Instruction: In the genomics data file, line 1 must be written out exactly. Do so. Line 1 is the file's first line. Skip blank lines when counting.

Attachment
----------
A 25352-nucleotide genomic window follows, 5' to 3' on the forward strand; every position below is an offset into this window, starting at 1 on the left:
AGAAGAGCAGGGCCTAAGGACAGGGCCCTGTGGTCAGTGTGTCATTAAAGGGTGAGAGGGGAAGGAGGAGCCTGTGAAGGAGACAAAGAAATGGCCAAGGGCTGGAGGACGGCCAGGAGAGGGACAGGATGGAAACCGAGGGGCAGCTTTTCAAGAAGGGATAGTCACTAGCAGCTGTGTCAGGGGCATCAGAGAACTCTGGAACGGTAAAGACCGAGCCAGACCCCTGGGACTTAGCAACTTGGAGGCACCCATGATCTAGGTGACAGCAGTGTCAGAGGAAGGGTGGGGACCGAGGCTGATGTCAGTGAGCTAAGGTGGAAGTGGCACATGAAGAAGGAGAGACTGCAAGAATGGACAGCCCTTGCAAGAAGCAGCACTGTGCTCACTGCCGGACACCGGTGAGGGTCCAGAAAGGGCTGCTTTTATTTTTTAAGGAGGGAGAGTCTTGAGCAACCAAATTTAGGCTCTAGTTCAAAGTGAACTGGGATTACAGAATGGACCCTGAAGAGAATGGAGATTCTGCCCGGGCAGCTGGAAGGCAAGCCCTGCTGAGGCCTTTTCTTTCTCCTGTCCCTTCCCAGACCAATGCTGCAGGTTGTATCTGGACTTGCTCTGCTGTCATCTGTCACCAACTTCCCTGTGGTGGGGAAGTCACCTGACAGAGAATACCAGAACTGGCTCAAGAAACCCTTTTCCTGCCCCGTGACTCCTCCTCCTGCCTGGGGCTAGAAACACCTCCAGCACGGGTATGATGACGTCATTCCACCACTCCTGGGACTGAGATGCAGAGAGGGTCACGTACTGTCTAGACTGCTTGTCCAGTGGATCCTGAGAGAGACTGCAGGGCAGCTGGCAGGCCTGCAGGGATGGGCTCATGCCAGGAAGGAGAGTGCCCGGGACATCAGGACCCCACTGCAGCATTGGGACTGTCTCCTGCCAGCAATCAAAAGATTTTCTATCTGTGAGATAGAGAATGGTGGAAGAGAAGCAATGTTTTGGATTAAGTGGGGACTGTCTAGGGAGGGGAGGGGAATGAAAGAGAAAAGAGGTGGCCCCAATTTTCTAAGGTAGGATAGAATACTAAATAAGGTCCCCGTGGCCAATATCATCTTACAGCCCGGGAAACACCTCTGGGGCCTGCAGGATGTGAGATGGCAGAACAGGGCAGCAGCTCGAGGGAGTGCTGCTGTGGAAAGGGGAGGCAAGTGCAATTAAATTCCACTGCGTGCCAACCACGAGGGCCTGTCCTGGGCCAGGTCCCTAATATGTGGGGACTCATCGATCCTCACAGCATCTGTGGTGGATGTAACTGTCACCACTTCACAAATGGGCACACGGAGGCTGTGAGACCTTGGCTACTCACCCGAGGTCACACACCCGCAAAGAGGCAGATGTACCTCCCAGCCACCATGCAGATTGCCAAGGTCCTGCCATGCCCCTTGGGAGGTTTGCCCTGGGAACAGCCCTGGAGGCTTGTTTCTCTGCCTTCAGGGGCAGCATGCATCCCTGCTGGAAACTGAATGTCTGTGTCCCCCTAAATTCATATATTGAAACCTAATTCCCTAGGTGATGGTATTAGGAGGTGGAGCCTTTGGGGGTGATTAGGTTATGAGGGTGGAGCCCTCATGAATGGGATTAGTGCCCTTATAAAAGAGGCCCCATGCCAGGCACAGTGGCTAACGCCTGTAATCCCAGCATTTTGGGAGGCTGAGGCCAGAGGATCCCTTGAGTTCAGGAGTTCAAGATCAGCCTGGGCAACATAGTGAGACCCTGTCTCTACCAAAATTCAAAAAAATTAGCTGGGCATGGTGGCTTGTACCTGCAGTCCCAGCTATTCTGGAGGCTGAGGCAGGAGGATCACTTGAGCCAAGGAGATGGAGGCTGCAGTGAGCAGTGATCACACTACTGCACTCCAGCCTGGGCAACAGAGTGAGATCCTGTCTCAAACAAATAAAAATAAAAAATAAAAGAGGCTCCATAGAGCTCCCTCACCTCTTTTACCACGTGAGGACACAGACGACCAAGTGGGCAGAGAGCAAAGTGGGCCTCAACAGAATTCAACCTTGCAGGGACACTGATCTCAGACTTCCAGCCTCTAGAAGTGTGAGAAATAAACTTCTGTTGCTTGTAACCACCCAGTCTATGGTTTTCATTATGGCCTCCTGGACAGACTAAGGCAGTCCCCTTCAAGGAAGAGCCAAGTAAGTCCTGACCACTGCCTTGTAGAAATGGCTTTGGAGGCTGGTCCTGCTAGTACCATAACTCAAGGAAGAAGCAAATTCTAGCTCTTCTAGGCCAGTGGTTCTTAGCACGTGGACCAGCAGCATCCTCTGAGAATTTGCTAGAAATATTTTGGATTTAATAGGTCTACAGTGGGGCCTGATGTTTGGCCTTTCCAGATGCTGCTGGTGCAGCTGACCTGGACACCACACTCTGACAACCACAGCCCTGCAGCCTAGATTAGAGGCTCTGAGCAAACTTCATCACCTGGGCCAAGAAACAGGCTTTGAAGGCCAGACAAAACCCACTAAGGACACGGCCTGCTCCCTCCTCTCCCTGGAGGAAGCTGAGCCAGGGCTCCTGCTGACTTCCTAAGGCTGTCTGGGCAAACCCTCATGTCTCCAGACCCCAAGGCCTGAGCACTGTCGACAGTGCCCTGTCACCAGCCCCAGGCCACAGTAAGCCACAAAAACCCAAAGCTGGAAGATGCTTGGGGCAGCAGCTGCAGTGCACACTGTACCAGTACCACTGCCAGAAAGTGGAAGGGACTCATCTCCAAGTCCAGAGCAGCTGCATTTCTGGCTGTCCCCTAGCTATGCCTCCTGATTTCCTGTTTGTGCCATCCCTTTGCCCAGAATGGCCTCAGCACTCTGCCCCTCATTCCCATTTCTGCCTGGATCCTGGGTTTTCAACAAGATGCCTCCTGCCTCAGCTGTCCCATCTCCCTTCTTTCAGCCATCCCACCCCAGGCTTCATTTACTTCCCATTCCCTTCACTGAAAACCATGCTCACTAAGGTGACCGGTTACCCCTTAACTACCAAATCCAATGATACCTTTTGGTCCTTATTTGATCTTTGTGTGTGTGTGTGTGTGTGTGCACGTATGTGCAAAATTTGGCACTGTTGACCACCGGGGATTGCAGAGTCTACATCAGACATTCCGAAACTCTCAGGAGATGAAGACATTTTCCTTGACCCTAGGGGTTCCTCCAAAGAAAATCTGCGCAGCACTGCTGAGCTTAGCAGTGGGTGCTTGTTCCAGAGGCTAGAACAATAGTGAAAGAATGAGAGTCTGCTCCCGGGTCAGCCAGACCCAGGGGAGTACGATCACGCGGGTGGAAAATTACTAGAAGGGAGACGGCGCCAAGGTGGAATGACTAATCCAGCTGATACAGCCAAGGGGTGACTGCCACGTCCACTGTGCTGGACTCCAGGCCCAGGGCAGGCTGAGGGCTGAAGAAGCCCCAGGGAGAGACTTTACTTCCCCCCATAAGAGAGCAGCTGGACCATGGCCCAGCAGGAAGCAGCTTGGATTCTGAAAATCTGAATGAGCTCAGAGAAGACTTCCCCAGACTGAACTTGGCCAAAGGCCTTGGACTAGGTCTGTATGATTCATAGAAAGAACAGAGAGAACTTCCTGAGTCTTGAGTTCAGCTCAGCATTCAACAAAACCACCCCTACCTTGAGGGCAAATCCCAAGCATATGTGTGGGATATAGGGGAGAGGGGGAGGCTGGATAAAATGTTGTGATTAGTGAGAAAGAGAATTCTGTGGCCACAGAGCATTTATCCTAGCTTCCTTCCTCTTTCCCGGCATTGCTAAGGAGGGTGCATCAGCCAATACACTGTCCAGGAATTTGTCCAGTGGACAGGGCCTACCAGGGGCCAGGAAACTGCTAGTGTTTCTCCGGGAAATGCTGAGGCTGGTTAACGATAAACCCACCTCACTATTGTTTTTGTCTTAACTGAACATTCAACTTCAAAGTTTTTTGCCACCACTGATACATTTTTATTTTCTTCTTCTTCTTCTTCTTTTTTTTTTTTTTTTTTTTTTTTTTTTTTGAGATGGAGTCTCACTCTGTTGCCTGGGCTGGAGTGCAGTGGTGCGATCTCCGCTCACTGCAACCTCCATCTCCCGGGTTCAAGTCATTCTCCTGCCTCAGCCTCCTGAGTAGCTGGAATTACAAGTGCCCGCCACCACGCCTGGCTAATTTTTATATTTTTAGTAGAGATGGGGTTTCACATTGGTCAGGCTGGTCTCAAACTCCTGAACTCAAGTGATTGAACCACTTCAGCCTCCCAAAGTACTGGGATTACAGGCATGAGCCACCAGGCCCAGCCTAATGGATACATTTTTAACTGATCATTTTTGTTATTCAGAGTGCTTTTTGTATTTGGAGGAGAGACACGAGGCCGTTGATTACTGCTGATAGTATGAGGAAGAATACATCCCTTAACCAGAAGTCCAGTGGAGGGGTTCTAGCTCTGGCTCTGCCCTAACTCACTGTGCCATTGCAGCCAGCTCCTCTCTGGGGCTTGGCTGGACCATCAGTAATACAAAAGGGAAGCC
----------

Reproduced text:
A 25352-nucleotide genomic window follows, 5' to 3' on the forward strand; every position below is an offset into this window, starting at 1 on the left: